LIFESTYLE
17/12/2018 06:00 GMT

The Counsellor's Guide To Christmas (Or How To Survive Your Own Family)

Don't bring up Brexit, basically.

Christmas is a great opportunity to spent oodles of time with your family, but with all that money spent on their presents, not to mention entertaining three generations in one household, it can sometimes feel like it’s you in the pressure cooker, not the turkey.

No family is perfect and there are bound to be some tensions simmering away, whether they are historical dramas or new. Not to mention lots of alcohol thrown into the mix to make things even more volatile and unpredictable.

Relate counsellor Dee Holmes reassures HuffPost UK that there are ways you can minimise these tensions so that they don’t escalate into a full blown row over the Christmas pudding. 

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No one wants Christmas to end on a sour note so try these dos and don’ts to ensure you’re still friends in the new year. 

Do Get Out Of The House

Although it can be very tempting over Christmas to lie on the sofa and stuff your face with Quality Street from morning to night, cabin fever sets in quickly. If you feel temperatures rising (and we don’t mean your mum’s insistence that the thermostat is set to 30 degrees) then get outside and get some fresh air. 

Holmes says planning walks or activities is important. “Remember to factor in some events, even if it just a walk – boredom can create problems and a chance for tensions to surface. Take time out, a walk, reading your book, watching a film that means everyone is focused.”

Don’t Talk About Brexit

Okay, we should all know this by now – talking politics at the dinner table with your extended family rarely ends well. But when you throw Brexit, the backstop and the looming March 2019 deadline into the mix, this is a disaster waiting to happen. You know your uncle voted leave so don’t bring it up again.

“Steer clear of the topics that will create rows, you may only be together for a day or two so focus on positive interactions,” says Holmes. “If there is an issue that needs resolution maybe set aside time at another point to discuss it.” 

Do Hide In The Bathroom If Necessary 

Only joking (kind of). Although running away from your problems is never the answer, in the short term it might just buy you enough time to calm down if people are winding you up. There is a pressure at Christmas time to spend all our time together, but when else in the year are we expected to host three generations of family under the same roof for days on end?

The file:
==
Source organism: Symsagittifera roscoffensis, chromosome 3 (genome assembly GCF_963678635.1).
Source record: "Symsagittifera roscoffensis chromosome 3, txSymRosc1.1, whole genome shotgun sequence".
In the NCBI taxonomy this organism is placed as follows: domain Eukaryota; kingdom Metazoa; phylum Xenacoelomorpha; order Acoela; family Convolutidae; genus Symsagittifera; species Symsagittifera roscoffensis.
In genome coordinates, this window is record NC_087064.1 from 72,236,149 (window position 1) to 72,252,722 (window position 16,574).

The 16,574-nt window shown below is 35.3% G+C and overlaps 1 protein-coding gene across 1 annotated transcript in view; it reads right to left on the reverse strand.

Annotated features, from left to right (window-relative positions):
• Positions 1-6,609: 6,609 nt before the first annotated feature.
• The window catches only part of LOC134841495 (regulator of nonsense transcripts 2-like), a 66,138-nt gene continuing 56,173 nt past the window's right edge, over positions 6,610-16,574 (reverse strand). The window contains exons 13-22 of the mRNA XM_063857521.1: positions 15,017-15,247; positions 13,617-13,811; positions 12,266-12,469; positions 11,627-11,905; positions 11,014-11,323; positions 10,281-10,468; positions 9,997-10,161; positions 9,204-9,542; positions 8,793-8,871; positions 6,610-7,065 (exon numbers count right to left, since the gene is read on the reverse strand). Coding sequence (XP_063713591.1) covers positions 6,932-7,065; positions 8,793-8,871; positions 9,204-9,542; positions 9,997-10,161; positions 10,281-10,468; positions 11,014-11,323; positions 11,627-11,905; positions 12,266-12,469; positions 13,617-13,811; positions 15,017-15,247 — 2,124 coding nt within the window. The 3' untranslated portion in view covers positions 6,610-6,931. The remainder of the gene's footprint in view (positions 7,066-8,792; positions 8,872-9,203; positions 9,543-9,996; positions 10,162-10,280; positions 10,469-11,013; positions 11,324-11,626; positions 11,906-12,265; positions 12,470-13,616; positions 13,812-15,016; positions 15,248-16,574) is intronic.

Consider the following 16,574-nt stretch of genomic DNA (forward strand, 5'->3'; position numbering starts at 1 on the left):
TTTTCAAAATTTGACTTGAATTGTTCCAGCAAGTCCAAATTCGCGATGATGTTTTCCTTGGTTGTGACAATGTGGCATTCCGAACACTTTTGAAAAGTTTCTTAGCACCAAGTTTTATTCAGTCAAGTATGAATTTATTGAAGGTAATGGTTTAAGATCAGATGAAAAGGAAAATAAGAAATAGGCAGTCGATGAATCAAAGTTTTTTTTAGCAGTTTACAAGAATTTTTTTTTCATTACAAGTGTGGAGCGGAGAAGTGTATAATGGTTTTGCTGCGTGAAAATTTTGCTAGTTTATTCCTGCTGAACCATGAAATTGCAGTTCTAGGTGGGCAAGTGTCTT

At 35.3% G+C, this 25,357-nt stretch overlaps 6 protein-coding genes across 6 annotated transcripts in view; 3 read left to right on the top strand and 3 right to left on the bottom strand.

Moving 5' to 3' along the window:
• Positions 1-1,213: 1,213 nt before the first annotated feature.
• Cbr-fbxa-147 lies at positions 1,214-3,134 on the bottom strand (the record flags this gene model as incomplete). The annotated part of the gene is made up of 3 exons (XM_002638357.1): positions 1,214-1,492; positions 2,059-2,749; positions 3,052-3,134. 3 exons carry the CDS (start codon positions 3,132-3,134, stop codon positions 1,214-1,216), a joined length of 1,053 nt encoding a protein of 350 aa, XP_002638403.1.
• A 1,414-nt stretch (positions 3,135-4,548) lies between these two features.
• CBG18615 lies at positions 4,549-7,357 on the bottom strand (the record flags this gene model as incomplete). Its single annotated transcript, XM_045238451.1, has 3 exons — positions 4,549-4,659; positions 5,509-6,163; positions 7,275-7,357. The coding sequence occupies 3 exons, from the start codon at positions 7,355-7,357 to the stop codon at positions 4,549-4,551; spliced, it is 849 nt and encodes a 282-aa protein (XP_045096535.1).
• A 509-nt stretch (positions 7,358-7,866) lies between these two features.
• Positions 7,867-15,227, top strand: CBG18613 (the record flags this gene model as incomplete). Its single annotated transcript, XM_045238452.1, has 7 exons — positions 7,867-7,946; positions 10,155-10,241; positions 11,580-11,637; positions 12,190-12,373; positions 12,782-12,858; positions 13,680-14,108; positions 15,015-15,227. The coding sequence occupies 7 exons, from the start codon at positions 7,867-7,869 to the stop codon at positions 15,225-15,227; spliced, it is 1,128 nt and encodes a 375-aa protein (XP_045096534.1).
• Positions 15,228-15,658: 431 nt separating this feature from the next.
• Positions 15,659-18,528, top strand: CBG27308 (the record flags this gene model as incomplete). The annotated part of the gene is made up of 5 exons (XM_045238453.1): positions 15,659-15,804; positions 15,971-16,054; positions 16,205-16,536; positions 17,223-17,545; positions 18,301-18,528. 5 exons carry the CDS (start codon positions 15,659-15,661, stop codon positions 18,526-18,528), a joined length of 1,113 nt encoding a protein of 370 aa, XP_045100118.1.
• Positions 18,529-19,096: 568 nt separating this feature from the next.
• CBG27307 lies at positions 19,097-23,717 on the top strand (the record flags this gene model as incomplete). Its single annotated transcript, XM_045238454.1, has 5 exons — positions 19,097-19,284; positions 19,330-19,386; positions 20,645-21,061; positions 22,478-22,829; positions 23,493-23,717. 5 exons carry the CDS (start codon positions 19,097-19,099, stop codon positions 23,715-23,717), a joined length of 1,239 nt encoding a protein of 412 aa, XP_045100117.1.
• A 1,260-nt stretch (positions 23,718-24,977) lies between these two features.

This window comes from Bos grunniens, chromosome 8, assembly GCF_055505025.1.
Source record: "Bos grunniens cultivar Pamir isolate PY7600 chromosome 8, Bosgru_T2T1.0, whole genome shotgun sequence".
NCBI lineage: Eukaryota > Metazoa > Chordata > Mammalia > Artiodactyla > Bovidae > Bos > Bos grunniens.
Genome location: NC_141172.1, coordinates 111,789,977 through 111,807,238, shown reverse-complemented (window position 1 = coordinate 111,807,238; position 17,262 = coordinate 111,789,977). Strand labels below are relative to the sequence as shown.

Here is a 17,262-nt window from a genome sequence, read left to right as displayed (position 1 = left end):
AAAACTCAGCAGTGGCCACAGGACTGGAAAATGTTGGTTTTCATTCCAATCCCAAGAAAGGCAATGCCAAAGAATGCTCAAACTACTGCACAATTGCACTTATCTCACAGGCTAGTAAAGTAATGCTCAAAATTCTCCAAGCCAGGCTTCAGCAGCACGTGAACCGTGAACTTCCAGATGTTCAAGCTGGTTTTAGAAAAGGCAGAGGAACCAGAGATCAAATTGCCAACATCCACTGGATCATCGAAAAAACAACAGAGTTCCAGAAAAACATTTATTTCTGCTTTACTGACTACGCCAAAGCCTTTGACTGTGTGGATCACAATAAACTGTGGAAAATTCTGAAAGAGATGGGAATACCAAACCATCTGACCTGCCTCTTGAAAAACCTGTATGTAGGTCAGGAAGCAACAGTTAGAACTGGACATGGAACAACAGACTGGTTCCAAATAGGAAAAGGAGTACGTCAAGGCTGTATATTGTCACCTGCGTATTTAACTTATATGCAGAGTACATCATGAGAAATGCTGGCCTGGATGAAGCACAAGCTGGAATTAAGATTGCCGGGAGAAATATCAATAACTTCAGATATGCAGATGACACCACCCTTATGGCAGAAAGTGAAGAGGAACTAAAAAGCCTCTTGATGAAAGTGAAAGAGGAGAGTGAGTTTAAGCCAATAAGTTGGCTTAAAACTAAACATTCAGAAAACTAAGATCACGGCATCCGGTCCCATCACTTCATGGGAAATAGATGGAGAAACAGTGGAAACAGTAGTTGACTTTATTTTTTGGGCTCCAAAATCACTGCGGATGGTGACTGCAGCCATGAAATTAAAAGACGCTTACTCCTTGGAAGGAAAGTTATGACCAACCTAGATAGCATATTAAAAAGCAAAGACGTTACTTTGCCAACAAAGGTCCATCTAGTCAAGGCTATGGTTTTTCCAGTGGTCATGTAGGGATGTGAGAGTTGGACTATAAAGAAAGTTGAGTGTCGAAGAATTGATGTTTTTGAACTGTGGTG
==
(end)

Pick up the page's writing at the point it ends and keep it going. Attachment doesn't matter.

Holmes says this is especially important for couples to think about. “A balance between some time for you and your partner and the wider family is important. If you are hosting Christmas it can be easy to become resentful so do ask for help. Try: ‘I need 10 minutes in the kitchen alone.’ Don’t expect people to mind read. Say it nicely but state what you mean.

She adds: “Remember you don’t have to do things all together all of the time. Some people may want to play a game, but not everyone. Respect each other’s wishes if you do want time out.”

Don’t Fall Into The Same Traps

Everyone has that person who manages to get under their skin whether it’s your younger brother talking over the TV or your mother-in-law making comments about your cooking. Avoid those dynamics that don’t work for you.

“You will have old habits that you fall into again when you are back in a family setting,” says Holmes. “Try to recognise what they are.” Instead of letting this just happen, try to get ahead of the behaviour before it annoys you. 

And if it’s already gone too far, try communicating openly to let them know: “Communicate openly if things annoy you. Use the ‘I’ phrase not ‘you’. “I feel upset by that” is far better than ‘you always try to upset me by saying that’.”

Do Go Easy On The Sherry

Last but by no means least, go easy on the alcohol. If you find that every Christmas things are cordial until everyone’s on their third glass of Bucks Fizz then you might want to think about cutting back. You can’t stop other adults drinking more but at least you’ll be able to manage your own behaviour with a more sober head.  

Holmes says: “Go easy on the booze, particularly if it tends to make you argumentative or if there is a family member present who you tend to clash with. If someone gets drunk and starts a row, then it is best if the sober members can just try and not rise to the bait.”

It may be useful before to discuss the rules beforehand, she adds, especially if children are around, as drunk scenes can be upsetting to them and it’s important to “model good behaviour”. This also means making sure there is food on standby. And last but not least be tactful if you plan on confronting someone else about their excessive drinking.